Therefore, 31% of the basic salary is contributed towards different social security schemes. Now, let’s look at the allocation of this contribution in Nepal.
Social security scheme
Medical treatment, health, and maternity protection scheme
Accident and Disability Protection Scheme
Dependent Family Protection Scheme
Old Age Protection Scheme
All the employees have to pay taxes on their income in accordance with Nepal’s payroll tax rate. Nepal follows a progressive taxation system where the tax rate increases with income.
5,00,001 – 7,00,000
7,00,001 – 10,00,000
10,00,001 – 20,00,000
However, the income tax rates for a married couple in Nepal differ slightly:
6,00,001 – 8,00,000
8,00,001 – 11,00,000
11,00,001 – 20,00,000
- All employees in Nepal must receive bonuses under the Bonus Act of Nepal. However, the individual must have worked for the company for at least six months.
- The bonus sum equals eight months of income for employees who make at least double the monthly minimum wage.
- However, the bonus equals six months’ income for workers making less than twice the minimum wage.
Companies in Nepal follow a monthly payroll cycle, so they receive their salaries at the end of every month. All employees must issue a pay slip to their employees once their salaries are credited.
Nepal Payroll Options for Companies
Large businesses in Nepal employ a sizable workforce with a devoted team to handle payroll. The procedure is manually managed within the company.
The parent firm’s payroll may be expanded to include all of the employees of a subsidiary company. However, all employees will be subject to payroll policies in Nepal.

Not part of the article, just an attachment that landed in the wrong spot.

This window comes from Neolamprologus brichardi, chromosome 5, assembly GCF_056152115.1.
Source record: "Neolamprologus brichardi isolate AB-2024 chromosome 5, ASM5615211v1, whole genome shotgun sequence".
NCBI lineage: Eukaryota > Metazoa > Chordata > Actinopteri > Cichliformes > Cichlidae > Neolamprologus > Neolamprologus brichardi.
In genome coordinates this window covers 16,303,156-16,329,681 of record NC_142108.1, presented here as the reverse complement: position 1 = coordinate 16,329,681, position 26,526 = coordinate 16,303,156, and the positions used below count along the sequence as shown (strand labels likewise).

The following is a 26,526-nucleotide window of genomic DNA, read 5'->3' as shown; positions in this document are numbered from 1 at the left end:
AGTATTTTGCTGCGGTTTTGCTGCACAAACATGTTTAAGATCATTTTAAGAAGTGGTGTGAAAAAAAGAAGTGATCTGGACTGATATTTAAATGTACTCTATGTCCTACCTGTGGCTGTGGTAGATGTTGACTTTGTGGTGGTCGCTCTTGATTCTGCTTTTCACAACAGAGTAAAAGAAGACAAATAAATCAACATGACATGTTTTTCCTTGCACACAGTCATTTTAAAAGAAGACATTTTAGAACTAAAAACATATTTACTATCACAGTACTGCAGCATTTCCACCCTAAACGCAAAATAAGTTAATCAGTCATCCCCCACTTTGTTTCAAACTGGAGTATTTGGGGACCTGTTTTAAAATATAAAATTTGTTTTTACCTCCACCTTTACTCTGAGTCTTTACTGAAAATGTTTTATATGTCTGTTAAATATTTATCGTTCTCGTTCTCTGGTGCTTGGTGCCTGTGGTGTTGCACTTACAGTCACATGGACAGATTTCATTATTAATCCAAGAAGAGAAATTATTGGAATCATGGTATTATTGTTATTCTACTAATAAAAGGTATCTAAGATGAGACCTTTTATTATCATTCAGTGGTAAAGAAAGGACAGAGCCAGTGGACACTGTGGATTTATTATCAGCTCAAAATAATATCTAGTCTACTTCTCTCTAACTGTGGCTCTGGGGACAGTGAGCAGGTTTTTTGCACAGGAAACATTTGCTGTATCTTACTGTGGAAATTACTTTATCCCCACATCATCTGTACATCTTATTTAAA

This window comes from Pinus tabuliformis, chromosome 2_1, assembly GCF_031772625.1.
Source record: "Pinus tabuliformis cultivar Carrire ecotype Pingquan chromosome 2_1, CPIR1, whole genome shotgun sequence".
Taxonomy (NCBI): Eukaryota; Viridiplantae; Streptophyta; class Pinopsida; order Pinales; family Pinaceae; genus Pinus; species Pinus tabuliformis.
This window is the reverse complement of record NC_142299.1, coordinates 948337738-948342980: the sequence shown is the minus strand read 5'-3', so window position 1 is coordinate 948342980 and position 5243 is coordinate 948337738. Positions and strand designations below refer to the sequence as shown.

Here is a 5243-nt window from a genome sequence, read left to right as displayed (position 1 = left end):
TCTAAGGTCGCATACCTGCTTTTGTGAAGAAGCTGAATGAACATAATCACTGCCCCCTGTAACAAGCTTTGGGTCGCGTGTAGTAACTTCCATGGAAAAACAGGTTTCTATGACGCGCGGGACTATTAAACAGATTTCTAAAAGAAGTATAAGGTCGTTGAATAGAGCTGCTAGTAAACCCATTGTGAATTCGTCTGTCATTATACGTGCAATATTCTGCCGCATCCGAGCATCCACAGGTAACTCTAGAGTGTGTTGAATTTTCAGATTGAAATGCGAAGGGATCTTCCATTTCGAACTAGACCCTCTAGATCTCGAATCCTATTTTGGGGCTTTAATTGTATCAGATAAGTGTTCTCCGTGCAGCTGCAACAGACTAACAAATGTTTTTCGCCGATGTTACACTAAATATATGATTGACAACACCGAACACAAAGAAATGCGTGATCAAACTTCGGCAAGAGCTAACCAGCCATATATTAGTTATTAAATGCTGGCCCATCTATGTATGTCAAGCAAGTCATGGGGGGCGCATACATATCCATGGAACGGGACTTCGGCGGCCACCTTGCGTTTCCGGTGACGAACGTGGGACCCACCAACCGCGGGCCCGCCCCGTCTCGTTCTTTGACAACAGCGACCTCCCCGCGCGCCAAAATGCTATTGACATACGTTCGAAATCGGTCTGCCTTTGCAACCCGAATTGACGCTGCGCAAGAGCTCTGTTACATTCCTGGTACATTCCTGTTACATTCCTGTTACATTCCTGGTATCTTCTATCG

Payroll processing companies
Several payroll processing businesses in Nepal can assist you. However, you must deal with matters pertaining to compliance.
If you want to delegate control of the payroll to someone else so that you may concentrate on the growth of your business, get in touch with a worldwide PEO like Multiplier.
Entitlement and Termination Terms
The employment contract should outline the employee’s rights and contain termination provisions to avoid problems. Employees’ rights, including pay, working conditions, vacation time, and other benefits, should be included. The employer must justify an employee’s termination. Before firing employees, employers should have a robust legal justification in the following instances:
- The employer and the employee must agree upon the termination of the contract.
- If the employee broke the law while they were employed there.
- If a company’s internal structure has significant changes.
The employer must state the cause for termination in the letter the employer gives to the worker. Businesses are required to provide severance pay as a perk to sacked employees.
Nepal Payroll Processing Company
Even if starting a business in Nepal is simple, you still need to be familiar with the local customs and laws. You can get over-phone or in-person assistance from experts while you complete the process.
Contact a PEO business like Multiplier for more details on the local laws and regulations governing Nepal’s payroll systems. Keep your options open if you’re looking for the most effective and smooth payroll services.
How Multiplier Can Help with Global Payroll
Following local labor rules and regulations is essential when setting up a payroll in Nepal. But with the correct guidance and expert assistance, you can quickly set up a legal payroll system.
Multiplier is used by companies worldwide to construct successful payroll systems. With the help of our team of experts, you can set up a payroll system that meets the needs of both the employer and the employees. To discover more about your payroll requirements, contact a global PEO like Multiplier.